Cheltenham Diary: Cheltenham chiefs claim start fiasco not their fault

Cheltenham chiefs admit the start of yesterday’s JLT Novices’ Chase “looked untidy” —but insist starting procedures had been followed correctly.

Cheltenham Diary: Cheltenham chiefs claim start fiasco not their fault

Davy Russell might not agree. With the field reduced to a standing start, Zabana and his rider parted company when still appearing to be sideways on to the rest of the field and colliding with Outlander.

Russell, who went on to ride the winner of the next race, Mall Dini in the Pertemps Final, said: “It was frustrating. There was no indication we were going to go.

“My horse was static and I felt he was stuck to the ground, so I needed to move him.

“When I pulled sideways, he ducked from the tape and ran into Bryan [Cooper, on Outlander] and there was only one route for me then.

“It’s unfortunate and it was quite sharp the way it happened. Usually you get a chance to organise yourself.”

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The RSPCA will not rush to make any judgement on the issue of horse fatalities at this year’s Cheltenham Festival.

The death of Niceonefrankie yesterday brought to five the tally of fatalities in the opening three days of the meeting.

The Govaness, Rezorbi and Pont Alexandre suffered fatal injuries on the opening day of the meeting, while No More Heroes had to be put down yesterday after damaging a tendon in the RSA Chase.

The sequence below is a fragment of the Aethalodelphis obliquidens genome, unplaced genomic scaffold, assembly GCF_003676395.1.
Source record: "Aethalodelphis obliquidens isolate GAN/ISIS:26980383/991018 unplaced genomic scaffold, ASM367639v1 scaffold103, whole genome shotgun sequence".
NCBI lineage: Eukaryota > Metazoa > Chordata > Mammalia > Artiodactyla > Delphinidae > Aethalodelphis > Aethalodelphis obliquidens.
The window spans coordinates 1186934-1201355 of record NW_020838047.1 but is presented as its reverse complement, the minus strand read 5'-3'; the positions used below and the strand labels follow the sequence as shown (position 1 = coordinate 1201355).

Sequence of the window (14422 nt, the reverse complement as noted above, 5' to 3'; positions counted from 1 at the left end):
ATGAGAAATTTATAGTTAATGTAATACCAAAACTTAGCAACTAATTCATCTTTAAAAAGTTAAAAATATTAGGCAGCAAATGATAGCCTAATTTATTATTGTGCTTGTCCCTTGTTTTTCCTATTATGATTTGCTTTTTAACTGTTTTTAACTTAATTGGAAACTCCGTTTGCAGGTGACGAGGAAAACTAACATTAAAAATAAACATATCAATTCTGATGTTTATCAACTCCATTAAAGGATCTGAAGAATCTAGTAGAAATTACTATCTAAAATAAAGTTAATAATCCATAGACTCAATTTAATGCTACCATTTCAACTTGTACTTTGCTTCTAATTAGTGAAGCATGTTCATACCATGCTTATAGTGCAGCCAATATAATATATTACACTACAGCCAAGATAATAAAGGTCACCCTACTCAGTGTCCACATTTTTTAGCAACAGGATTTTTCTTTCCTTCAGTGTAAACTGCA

RSPCA equine consultant David Muir admits the deaths are “deeply concerning” but is keen to assess each case individually, rather than make a knee-jerk reaction to the incidents.

He said: “Obviously four deaths in two days is deeply concerning to us, but we need to consider each fatality individually before making an informed comment.

“The first thing I do is satisfy myself that the course was prepared in the right manner and from there we look at the issues relating to each death.

“I look at any issues of culpability and then see what we can learn for the future and once we have finished, hopefully the BHA take our comments on board.

“I’ve been concerned by the way hurdles react in races and have recently been looking at the issue of penultimate and ultimate hurdles where the fields really start to race and the possibility of an increased risk.”

Muir admits the sheer volume of runners at the Festival must be taken into consideration as the number of contenders far outstrips regular day-to-day action.

He said: “You can’t really compare Haydock or Hexham, with five or six runners, to Cheltenham, where there are 20 or 22 runners in many of the races.

“The competitiveness of the races might be an issue, but what are you supposed to do, ask the jockeys to race slowly? That would be beyond my remit.”

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Nicky Henderson has raised the possibility of Sprinter Sacre signing off for the season at Sandown next month.

In completing a remarkable comeback to his very best form, the ultra-talented chaser regained his Champion Chase crown three years after winning it for the first time.

He said: “He was good this morning. He ate up and seemed well. We won’t know for at least a week how much it took out of him. He does look amazing. For the last three weeks I kept looking at him and making sure we just held him together.

“His next engagement will be the Lambourn open day. He will be the star there and that’s what we need.

“The only race he could go for is at Sandown, as he won’t go to Aintree or Punchestown, but I’m not saying he will go to Sandown. If not he will have his holiday and then we will go again. I imagine we would go a similar route as I can’t see anything we would want to change.”

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